While many assume that people will have lower expenses in retirement, in reality, most retirees and near-retirees hold both household debt in the form of a mortgage as well as some consumer debt, according to a recent Forbes article.
But this household debt “presents both a threat and an opportunity to soon-to-be retirees and retirees,” Jamie Hopkins writes in his article, which focuses on the feasibility of prepaying an existing mortgage as a retirement investment option.
According to the Social Security Administration, 80% of near-retirees hold debt with a mean of roughly $150,000 — more than $100,000 of which represents housing debt.
While paying off the mortgage is not the only option — as some retirees downsize early in retirement or tap into reverse mortgages to generate income or reduce expenses — it was viewed as the most comfortable option for most retirees, according to a research report from the Society of Actuaries (SOA), cited in the Forbes article.
“During focus groups conducted by the Society of Actuaries, we noticed many retirees were not comfortable with using a reverse mortgage, but instead showed a great deal of pride in owning a home,” said Cindy Levering, a retired pension actuary and member of the SOA’s Committee on Post-Retirement Needs and Risks.
Levering also noted that people wanted to maintain the value of their home and continue living there as long as possible in retirement. And one way to do so is to prepay the principal on the mortgage.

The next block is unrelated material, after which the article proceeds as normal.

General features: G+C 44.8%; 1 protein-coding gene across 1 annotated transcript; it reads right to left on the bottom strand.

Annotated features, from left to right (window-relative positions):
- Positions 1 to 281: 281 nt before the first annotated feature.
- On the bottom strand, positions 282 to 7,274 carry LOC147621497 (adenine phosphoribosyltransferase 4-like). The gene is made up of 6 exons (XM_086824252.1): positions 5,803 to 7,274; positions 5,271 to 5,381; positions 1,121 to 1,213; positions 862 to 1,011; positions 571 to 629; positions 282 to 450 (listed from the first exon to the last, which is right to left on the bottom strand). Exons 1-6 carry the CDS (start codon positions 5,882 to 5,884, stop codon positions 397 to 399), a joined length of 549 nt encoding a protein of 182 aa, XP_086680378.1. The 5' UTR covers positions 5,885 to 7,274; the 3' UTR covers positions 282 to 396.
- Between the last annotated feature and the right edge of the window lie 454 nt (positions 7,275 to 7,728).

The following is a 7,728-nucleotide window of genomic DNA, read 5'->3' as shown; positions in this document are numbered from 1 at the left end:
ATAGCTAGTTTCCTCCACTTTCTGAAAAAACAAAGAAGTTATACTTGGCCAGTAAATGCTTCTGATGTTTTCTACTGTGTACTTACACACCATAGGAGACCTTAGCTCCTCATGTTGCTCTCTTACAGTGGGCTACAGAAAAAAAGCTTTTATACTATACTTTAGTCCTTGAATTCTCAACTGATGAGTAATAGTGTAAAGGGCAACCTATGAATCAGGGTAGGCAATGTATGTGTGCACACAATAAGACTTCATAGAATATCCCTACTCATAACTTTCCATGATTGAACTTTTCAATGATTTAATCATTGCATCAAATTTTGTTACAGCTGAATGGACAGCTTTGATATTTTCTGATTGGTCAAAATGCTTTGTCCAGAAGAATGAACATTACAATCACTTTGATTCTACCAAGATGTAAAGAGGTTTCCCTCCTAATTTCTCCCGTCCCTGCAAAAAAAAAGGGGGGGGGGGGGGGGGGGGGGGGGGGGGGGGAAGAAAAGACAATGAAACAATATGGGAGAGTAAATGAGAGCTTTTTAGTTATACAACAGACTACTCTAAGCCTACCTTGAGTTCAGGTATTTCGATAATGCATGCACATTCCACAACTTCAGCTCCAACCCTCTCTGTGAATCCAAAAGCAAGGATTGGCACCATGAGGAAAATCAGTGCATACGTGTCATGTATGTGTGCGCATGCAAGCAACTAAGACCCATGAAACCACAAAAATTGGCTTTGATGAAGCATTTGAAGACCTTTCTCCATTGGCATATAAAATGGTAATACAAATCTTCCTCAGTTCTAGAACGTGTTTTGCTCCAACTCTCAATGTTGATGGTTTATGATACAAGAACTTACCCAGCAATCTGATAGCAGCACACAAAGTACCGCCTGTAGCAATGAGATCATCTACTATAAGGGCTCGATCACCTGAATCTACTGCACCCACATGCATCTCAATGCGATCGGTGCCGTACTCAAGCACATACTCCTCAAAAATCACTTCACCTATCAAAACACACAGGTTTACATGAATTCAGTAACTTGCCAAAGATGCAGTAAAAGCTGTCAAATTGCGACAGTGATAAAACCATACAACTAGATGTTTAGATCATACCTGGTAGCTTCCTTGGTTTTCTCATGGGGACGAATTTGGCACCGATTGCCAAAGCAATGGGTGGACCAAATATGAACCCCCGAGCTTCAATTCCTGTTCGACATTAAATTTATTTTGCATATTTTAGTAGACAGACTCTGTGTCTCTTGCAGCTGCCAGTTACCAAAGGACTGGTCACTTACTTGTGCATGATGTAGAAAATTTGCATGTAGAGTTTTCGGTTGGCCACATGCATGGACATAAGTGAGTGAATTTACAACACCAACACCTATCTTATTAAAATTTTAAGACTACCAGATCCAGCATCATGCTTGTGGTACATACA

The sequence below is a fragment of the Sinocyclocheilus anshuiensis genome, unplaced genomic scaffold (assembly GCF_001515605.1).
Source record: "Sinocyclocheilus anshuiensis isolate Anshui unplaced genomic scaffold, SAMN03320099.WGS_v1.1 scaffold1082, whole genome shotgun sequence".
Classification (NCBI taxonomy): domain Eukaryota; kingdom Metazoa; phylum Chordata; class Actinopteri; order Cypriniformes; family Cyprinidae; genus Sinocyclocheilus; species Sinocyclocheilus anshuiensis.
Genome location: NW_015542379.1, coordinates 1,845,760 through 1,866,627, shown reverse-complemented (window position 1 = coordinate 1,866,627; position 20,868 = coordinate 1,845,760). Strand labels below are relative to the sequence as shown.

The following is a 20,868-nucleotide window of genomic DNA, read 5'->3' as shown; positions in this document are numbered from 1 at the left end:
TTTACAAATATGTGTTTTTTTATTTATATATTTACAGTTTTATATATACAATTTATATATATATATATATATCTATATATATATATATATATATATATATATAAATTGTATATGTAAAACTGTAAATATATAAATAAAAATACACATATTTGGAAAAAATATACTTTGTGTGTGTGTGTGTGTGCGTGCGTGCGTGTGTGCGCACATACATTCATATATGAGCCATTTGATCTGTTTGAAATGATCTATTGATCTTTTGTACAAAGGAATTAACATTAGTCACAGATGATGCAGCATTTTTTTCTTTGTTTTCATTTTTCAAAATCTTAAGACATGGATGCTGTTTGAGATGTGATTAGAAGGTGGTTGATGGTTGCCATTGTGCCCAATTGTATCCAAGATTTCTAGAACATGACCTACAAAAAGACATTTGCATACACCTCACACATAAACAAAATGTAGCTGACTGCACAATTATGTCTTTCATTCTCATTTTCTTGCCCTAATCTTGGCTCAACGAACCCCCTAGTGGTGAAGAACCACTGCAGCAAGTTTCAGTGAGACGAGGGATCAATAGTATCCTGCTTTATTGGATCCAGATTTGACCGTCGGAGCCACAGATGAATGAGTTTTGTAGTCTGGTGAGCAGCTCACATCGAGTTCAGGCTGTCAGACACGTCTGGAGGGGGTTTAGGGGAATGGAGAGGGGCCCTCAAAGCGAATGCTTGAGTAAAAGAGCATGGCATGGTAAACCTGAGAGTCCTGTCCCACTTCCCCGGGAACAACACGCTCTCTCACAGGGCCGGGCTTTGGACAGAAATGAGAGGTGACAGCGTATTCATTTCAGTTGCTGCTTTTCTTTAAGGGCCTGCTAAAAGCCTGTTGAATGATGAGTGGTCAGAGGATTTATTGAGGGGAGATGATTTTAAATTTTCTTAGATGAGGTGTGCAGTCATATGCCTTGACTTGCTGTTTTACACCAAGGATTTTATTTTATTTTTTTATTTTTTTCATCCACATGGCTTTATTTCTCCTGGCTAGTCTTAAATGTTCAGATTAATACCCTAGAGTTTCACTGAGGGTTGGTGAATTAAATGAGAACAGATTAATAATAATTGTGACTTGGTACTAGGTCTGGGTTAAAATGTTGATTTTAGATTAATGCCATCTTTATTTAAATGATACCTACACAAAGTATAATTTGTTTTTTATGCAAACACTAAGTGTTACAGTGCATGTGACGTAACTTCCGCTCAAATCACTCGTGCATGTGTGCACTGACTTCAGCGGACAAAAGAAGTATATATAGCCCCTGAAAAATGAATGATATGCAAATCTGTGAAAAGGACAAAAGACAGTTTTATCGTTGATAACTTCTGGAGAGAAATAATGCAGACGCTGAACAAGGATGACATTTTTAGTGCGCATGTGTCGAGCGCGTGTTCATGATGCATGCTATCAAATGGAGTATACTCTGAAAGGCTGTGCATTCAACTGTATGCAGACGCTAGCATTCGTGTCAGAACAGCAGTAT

Prepayment of the principal on a fixed-rate mortgage works like an investment in an individual’s investment portfolio.
For example, if a homeowner has a fixed-rate mortgage at 4.5%, then all payments that prepay that principal (without early payment charges) have the same effect on the homeowner’s wealth as if the money were invested in an investment that promised 4.5% returns.
As such, prepayment of a fixed-rate mortgage is similar to investing in a risk-free rate of return asset, as there is no default risk associated with the investment and no interest rate risk.
Prepayment of a fixed-rate mortgage could help lower the overall risk level of an individual’s investment portfolio if the person is highly invested in growth stocks and does not feel comfortable investing in bonds at the current low rates.
Doing so will also help to reduce future expenses, increase one’s equity in the home and support a sense of pride created when someone pays off their home. In addition, it adds a layer of housing security as the home is paid off and owned by the homeowner — clear of any lender restrictions — more rapidly than it would have been under the set mortgage payment schedule.
However, pre-retirees should remember that unpaid property taxes and other debts could still threaten the value and the financial security that the home represents.
The prepayment of a mortgage does have its place in retirement planning, but the strategy is “very sensitive to each person’s personal situation, financial assets and mortgage features,” Levering says.
A person’s risk tolerance, their expected investment returns, the impact of taxes and any prepayment penalties inside of the mortgage agreement must be carefully considered before embarking on a mortgage prepayment strategy.
“To unearth the true benefits of this strategy one must take a comprehensive look at the individual’s financial situation,” Forbes writes.
To read the full article, click here.
Written by Emily Study